The president of a youth political organization is blaming the city of Dallas for the abrupt cancellation of an activism training event that was set to begin Thursday.
But a spokeswoman for the city said the management of the Omni Dallas — which is owned by the city but privately managed — made the decision to postpone the gathering because of concerns about the coronavirus.
Young Americans for Liberty had planned for 1,400 students to attend the event at the Omni Dallas Hotel downtown, along with 250 investors and 100 elected officials, including prominent Republicans such as U.S. Sen. Rand Paul, U.S. Rep. Thomas Massie of Kentucky and South Dakota Gov. Kristi Noem.
But the group’s president, Cliff Maloney, said that while the organization had two 18-wheelers at the Omni on Monday waiting to unload stage equipment, banners and audiovisual gear, the hotel told him the city was canceling the event.
“They could have easily given us a heads up,” Maloney said. “That’s what’s frustrating.”
City spokeswoman Catherine Cuellar said the decision came from the hotel’s management, not the city. She said the hotel had offered to postpone the event, rather than cancel it.
A representative for the Omni said in a statement Wednesday that at the recommendation of the asset manager, Matthews Southwest, “moving forward with the event at this time wasn’t supported in light of the current pandemic.”
“The Omni Dallas Hotel looks forward to working with groups impacted by COVID-19 to potentially reschedule at an appropriate time,” the statement said.
The Young Americans for Liberty event, Mobilize 2020, was initially set to take place in Austin, but the organization announced in mid-June that it would relocate to Dallas, which Maloney said the organization saw as a “pro-business” environment.
Young Americans for Liberty, which has its headquarters in Austin, has been called a libertarian organization, but Maloney described it as a “grassroots youth organization.”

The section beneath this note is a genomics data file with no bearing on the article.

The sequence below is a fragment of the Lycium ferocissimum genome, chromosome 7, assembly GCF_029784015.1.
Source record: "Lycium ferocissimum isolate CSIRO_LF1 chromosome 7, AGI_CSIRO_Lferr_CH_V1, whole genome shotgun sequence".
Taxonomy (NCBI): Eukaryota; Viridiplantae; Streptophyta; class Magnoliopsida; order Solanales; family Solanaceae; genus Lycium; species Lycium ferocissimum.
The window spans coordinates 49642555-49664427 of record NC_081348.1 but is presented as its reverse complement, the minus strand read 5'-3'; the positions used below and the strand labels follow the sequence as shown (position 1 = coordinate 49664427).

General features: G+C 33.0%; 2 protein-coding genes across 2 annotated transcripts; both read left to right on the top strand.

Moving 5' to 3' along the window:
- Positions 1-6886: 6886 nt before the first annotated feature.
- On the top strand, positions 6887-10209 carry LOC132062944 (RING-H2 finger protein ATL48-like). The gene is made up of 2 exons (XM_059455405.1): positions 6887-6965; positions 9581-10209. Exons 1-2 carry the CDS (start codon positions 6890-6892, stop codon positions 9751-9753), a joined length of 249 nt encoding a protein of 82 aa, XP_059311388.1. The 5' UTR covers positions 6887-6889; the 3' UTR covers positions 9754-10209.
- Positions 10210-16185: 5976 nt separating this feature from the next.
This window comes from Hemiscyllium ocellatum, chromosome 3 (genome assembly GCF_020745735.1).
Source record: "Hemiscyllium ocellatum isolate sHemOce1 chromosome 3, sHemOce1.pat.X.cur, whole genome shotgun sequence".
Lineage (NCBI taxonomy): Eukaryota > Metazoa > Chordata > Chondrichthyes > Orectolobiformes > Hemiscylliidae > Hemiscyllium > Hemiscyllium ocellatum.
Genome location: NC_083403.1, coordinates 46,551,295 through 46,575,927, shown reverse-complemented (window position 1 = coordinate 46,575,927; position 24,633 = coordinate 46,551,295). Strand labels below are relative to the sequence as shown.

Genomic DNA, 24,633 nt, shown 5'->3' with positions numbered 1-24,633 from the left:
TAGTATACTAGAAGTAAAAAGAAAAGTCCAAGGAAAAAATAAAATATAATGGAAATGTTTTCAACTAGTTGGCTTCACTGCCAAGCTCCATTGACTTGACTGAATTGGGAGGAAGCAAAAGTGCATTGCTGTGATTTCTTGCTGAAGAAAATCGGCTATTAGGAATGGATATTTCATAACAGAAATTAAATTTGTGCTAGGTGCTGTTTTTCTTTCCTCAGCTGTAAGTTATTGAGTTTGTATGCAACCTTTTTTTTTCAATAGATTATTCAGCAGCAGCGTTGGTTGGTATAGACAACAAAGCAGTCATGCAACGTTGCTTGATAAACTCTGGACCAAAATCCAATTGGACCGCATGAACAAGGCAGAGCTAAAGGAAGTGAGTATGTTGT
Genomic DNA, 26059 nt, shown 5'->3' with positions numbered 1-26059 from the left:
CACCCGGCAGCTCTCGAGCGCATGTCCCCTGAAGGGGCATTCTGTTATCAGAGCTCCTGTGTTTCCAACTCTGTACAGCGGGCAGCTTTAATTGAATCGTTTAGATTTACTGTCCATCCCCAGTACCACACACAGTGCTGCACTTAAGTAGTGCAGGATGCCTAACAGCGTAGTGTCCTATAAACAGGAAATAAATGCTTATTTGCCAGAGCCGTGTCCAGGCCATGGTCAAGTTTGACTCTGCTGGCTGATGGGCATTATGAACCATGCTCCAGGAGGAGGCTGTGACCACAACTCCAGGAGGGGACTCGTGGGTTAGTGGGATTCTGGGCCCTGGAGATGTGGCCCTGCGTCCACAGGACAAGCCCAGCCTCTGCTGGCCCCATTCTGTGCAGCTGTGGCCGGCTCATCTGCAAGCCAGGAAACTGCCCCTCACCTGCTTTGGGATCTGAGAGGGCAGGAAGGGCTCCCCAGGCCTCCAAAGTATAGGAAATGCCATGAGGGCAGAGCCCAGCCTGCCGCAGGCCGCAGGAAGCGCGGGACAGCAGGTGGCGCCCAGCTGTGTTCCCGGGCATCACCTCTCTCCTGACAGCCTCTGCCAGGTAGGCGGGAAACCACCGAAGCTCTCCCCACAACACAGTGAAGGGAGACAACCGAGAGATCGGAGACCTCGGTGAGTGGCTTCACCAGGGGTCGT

“Sadly, there’s no other way to see it than to think that it’s a politically biased decision,” Maloney said.
Cuellar said the Omni had continued to book events in recent weeks in the hopes that COVID-19 cases might decline enough for large groups to gather safely.
“Obviously, it’s a very dynamic situation,” she said. “At the time being, everyone in Dallas is safest at home, practicing physical distancing, covering faces and practicing good hand hygiene.”
Maloney said the organization agreed to all of the public health-focused stipulations required to have the event. Those included plans to provide — and require — face masks, offering boxed lunches rather than buffet-style meals, and following seating arrangements that would have maintained social distancing.
He said he believed the group could have conducted a safe event, especially because the people who would have attended were mostly young adults.
“I’m not pulling 95-year-olds into this event,” he said. “Eighteen- to 25-year-olds — they are practically not even on the chart when it comes to COVID-19,” Maloney said. “We take it very seriously — look at the things we agreed to comply to do.”
Cuellar said that though the group was willing to abide by public health guidelines, because the event would have had large numbers of people gathering indoors, the Omni’s management didn’t think it was the right time to have this event.
Although the Omni offered a full refund, Maloney said the group is out about $200,000, including the costs of travel vouchers and vendor services.
“If the city would have been responsible and wouldn’t have pulled a last-minute stunt on us, I would not be in a position where I’m thinking I might have to sue the city to recoup those costs and get what we think was fairly taken from us by the vendors, but unfairly forced by the city with a just irrational, erratic, stupid decision,” he said.